“But not having a crèche does not negate breastfeeding. However, now with the number of offices with crèches dwindling, breastfeeding support is also negligible,” said Sonica Aron, founder and managing partner of HR consultancy Marching Sheep.
India has a conservative cultural background, and breastfeeding in public or at the workplace is often seen as taboo. Some employees and employers may still hold traditional views, making it difficult for women to openly discuss their needs for a breastfeeding room.
The workplace culture plays a significant role in supporting breastfeeding mothers. An unsupportive or judgemental work environment can discourage women from utilising the breastfeeding room or expressing milk during work hours.
Without a proper space to express milk, working mothers may have to take breaks in less-than-ideal locations or times, disrupting their work. This can lead to reduced productivity and efficiency, creating a lose-lose situation for both the employee and the employer.
Saundarya Rajesh, founder-president of Avtar Group, a diversity solutions firm, said it is important for organisations to activate forums/channels through which such needs can be raised. This may include employee resource groups (ERGs) or women’s networks/councils.
“Women leaders have a crucial role to play in this. They can ensure that spotlight on the need for support is communicated at the leadership level, which will work towards normalising support around breastfeeding,” she said.
Know your rights
Mothers who are unable to breastfeed or express milk at work may face the difficult decision of either leaving their jobs or taking extended leaves of absence. This can result in talent loss for companies and increased absenteeism.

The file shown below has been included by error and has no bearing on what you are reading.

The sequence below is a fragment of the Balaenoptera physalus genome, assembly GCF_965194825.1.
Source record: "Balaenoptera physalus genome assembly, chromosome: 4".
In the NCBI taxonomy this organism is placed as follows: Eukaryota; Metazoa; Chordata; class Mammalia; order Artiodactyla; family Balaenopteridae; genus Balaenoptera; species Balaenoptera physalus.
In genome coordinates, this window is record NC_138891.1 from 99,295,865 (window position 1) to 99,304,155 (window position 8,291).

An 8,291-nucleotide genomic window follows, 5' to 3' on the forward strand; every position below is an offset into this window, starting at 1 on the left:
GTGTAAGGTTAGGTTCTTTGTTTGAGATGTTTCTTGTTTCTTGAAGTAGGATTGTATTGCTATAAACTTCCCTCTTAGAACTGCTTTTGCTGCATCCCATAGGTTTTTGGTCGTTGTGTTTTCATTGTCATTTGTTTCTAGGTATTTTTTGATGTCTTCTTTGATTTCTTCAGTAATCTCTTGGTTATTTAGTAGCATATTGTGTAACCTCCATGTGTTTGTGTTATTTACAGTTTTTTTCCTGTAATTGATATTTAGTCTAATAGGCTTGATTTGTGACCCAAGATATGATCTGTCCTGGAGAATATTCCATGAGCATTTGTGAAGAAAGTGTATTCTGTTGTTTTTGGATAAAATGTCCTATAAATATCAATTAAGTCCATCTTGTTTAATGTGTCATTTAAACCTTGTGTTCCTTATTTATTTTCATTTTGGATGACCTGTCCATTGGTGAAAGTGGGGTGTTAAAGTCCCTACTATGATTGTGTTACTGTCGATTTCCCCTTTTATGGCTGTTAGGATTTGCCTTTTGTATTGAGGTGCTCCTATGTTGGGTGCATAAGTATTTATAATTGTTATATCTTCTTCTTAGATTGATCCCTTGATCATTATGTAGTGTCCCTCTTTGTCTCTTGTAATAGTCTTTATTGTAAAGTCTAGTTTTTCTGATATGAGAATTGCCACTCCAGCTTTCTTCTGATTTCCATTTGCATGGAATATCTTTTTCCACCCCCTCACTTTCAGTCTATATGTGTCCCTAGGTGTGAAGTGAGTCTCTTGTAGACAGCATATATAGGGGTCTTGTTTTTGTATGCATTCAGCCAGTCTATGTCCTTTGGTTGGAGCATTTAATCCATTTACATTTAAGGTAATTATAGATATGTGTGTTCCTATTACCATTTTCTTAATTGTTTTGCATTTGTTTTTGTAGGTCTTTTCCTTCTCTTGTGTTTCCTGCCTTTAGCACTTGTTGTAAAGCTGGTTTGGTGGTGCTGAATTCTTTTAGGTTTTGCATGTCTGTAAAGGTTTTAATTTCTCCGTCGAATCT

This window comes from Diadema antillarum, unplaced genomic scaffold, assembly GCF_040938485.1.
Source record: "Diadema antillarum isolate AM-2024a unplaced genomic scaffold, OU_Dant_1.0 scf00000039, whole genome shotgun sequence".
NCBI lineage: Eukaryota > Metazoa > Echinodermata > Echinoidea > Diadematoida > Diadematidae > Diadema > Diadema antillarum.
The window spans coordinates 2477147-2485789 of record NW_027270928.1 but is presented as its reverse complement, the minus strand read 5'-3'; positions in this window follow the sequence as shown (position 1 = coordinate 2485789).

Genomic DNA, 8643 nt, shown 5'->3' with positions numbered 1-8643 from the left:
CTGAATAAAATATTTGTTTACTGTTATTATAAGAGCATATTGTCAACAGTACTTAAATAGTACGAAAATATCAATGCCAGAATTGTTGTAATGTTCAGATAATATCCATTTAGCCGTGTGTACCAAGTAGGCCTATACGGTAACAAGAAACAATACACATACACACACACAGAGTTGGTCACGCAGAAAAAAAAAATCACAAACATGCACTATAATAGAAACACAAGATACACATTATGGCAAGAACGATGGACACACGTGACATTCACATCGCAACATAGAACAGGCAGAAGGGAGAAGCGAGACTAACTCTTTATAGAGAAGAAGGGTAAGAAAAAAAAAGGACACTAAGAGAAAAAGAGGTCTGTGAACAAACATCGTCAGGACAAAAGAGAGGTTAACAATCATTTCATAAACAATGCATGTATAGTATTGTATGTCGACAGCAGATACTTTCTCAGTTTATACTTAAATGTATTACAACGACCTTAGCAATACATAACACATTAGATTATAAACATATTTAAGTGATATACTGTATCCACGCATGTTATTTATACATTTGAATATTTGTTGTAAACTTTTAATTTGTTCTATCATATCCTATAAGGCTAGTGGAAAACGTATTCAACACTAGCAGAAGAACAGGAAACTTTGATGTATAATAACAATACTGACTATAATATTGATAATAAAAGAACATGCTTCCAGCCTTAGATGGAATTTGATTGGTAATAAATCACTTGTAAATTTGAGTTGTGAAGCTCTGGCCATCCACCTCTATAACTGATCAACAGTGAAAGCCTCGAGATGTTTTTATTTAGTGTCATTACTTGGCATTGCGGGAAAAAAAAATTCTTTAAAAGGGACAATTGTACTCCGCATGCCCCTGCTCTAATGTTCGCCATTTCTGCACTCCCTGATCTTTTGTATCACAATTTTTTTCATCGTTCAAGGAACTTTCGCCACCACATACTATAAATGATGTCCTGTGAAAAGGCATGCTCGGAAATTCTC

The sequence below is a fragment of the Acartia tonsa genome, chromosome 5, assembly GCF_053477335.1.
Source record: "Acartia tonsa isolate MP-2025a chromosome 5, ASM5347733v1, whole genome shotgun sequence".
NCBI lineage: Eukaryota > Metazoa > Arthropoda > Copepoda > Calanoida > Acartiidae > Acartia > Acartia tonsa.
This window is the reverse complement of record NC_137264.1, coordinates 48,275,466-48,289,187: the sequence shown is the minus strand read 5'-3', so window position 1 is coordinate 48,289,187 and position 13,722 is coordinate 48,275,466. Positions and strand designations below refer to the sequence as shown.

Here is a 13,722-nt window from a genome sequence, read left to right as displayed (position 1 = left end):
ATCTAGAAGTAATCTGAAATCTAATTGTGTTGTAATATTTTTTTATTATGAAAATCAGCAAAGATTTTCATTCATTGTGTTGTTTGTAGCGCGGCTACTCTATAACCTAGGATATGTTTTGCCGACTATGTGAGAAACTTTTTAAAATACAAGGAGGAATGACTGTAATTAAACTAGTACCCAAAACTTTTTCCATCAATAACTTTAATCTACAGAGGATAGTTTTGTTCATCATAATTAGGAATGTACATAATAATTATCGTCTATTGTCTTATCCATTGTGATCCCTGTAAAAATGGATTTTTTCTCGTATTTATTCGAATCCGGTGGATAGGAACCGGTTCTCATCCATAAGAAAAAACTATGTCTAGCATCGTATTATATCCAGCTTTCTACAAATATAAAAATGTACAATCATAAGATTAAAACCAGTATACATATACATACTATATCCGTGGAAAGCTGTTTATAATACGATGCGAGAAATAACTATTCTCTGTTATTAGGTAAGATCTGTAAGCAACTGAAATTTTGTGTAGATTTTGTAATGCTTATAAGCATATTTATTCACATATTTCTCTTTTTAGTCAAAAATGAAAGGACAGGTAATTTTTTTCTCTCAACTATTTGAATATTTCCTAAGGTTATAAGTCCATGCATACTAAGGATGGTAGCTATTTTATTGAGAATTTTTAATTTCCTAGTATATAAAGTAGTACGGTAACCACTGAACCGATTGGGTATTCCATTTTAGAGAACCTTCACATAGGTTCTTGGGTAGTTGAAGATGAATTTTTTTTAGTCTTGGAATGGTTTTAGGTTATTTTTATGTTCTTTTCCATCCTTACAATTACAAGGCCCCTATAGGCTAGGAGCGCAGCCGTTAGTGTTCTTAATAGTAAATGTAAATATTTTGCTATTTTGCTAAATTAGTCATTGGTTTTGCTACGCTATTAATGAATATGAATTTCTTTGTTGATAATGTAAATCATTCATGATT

However, industry experts say women should have to know their rights and ask for it. For instance, the breastfeeding facilities at the workplace mandated under the Maternity Benefit (Amendment) Act.
Moreover, employees have to determine which state laws and provisions apply to the workplace as different states in India may have additional rules and regulations related to breastfeeding facilities.
As a start, employees must collect information about the company’s policies and practices regarding breastfeeding facilities, if available. This can include reviewing the employee handbook, speaking with HR, or consulting with colleagues who may have faced similar situations.
More important is to put the request in writing.
“Formalise your request by drafting a well-structured letter addressed to your employer. Outline your lactation plan, including the frequency and duration of breastfeeding breaks required. Specify any facilities or accommodations you need, such as a private lactation room with proper amenities,” KelpHR’s Kapoor said.
Working mothers must brainstorm with their colleagues and offer potential solutions that make it easier for the company to comply with the request. For example, suggest the use of an existing room that can be converted into a breastfeeding room with minimal cost.
“If your employer is unresponsive or unwilling to provide the necessary facilities, you may seek assistance from labour authorities or relevant government departments responsible for enforcing labour laws,” said Kritika Seth, founding partner at Victoriam Legalis.